The film follows four black students and their stories after a riot breaks out over a popular ‘African American’ themed party thrown by a white fraternity at the fictional Winchester University. Dear White People explores racism that still lingers in our supposedly “post-racial” America with a campy, comedic approach.

Between this film’s poignant message delivered in a tongue-and-cheek way and all of the civil rights issues resurfacing lately out of Missouri, Dear White People couldn’t be coming out at a more relevant time.

The Deep (Djúpið)

Date: Monday October 20 @ 8:45
Director: Baltasar Kormákur, Iceland (Icelandic with subtitles)
Length: 93 minutes

Gulli “The Human Seal” Fridporsson’s fishing boat capsized in the North Atlantic Ocean in 1985. Miraculously, Fridporsson swam for six hours…and survived. This film tells the true story of one man living through a disaster and overcoming all the odds, along with the mixed feelings that came as a result.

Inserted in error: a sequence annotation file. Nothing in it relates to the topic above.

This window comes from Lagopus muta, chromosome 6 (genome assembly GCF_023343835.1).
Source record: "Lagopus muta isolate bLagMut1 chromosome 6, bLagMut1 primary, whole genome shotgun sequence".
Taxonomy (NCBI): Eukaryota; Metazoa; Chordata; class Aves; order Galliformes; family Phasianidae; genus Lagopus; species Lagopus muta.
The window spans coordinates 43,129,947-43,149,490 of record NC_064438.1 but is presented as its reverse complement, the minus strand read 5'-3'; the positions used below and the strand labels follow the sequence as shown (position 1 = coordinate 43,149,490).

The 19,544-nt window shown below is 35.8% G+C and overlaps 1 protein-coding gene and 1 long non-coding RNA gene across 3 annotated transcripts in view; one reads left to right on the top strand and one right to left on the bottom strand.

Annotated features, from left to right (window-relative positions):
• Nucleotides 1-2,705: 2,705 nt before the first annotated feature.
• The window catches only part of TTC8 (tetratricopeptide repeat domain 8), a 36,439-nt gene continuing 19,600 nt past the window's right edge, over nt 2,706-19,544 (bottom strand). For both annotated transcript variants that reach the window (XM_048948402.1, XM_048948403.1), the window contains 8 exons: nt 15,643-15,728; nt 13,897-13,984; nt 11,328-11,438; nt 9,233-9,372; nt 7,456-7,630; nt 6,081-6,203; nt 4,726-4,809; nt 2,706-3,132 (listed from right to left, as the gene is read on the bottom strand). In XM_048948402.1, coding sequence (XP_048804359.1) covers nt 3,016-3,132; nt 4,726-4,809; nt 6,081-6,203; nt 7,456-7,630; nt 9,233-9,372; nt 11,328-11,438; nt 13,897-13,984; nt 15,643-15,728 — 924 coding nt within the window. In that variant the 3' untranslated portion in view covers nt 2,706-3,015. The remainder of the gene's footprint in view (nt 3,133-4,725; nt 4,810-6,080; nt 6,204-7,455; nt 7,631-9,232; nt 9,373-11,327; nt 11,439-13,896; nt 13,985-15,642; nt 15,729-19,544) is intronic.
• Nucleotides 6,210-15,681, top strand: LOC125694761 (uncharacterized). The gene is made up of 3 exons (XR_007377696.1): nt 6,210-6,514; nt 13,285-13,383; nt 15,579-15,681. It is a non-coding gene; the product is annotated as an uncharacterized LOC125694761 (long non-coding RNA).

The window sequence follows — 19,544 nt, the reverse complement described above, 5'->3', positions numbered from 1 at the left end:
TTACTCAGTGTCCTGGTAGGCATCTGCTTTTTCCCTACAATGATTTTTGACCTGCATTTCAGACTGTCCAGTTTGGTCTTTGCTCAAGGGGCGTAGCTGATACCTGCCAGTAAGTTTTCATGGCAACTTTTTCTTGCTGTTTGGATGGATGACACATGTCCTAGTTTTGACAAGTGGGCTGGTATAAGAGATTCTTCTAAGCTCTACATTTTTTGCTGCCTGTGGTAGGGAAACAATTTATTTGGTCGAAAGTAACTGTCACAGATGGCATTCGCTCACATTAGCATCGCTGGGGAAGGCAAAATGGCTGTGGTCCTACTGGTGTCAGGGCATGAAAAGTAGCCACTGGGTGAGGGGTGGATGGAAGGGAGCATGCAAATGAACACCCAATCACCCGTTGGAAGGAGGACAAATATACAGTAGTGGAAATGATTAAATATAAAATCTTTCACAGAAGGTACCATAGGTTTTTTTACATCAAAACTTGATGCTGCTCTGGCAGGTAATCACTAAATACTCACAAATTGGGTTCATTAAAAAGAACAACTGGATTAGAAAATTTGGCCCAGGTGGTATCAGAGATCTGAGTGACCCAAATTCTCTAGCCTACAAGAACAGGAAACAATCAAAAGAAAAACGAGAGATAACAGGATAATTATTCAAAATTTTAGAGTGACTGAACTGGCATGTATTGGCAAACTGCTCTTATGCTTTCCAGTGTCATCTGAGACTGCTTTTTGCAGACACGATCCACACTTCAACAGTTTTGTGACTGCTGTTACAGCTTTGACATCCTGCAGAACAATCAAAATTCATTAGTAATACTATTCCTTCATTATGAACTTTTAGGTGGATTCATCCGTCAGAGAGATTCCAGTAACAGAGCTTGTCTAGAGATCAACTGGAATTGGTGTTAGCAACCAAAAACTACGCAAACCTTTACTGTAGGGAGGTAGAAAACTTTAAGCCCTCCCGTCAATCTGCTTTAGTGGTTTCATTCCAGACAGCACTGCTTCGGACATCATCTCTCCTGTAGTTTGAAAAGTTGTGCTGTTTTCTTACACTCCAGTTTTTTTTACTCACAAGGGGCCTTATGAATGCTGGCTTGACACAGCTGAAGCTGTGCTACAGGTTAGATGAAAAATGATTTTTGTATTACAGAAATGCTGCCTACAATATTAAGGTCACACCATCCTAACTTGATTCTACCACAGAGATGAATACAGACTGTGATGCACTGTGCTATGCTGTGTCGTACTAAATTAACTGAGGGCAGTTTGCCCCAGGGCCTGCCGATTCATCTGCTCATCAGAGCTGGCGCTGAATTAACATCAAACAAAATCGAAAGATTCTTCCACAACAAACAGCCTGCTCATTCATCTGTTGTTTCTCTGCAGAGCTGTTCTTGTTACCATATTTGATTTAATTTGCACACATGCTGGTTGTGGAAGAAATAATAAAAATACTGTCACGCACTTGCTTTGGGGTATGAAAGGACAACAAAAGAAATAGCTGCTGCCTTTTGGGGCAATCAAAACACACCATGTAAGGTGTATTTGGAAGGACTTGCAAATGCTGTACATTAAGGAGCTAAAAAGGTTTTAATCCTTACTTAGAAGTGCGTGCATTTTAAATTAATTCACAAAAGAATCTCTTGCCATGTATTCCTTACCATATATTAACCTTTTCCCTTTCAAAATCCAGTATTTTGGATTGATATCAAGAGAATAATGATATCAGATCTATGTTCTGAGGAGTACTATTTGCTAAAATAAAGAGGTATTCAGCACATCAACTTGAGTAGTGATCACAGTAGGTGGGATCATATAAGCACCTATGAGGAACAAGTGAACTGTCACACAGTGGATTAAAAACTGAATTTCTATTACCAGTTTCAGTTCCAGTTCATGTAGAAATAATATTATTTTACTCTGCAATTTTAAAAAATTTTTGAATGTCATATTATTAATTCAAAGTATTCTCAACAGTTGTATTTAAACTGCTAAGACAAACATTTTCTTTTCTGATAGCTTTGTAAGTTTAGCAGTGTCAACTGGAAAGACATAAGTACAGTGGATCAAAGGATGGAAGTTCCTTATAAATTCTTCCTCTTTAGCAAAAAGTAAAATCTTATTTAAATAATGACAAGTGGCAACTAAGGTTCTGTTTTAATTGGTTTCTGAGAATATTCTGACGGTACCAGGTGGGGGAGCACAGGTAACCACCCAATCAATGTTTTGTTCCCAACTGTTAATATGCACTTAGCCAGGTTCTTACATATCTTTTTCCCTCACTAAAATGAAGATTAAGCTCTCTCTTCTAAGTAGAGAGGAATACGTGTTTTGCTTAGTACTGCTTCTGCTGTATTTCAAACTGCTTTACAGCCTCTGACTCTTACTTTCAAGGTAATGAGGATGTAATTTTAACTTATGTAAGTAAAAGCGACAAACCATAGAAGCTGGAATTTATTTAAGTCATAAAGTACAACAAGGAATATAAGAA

Not quite a documentary, not quite a superhero movie, but something in between. This will be an epic tale of triumph, taking a true story and giving it a dash of the fantastic, making for what will certainly be a very compelling movie-going experience.

The Babadook

Date: Tuesday October 21 @ 8:30 PM
Director: Jennifer Kent, Australia
Length: 95 minutes

While coping with the recent, violent death of her husband, a grieving mother must also deal with her ill-mannered son. As if that wasn’t enough, a terrible two-dimensional monster has come forth from a sinister picture book to make their lives even worse.

Yup. A two-dimensional monster from a picture book terrorizes a mother and her son. While it sounds out there, the high ratings The Babadook is receiving suggests an entertaining and well-executed horror movie.

Life Itself

Date: Wednesday October 22 @ 8:00 PM
Director:  Steve James, USA
Length: 120 minutes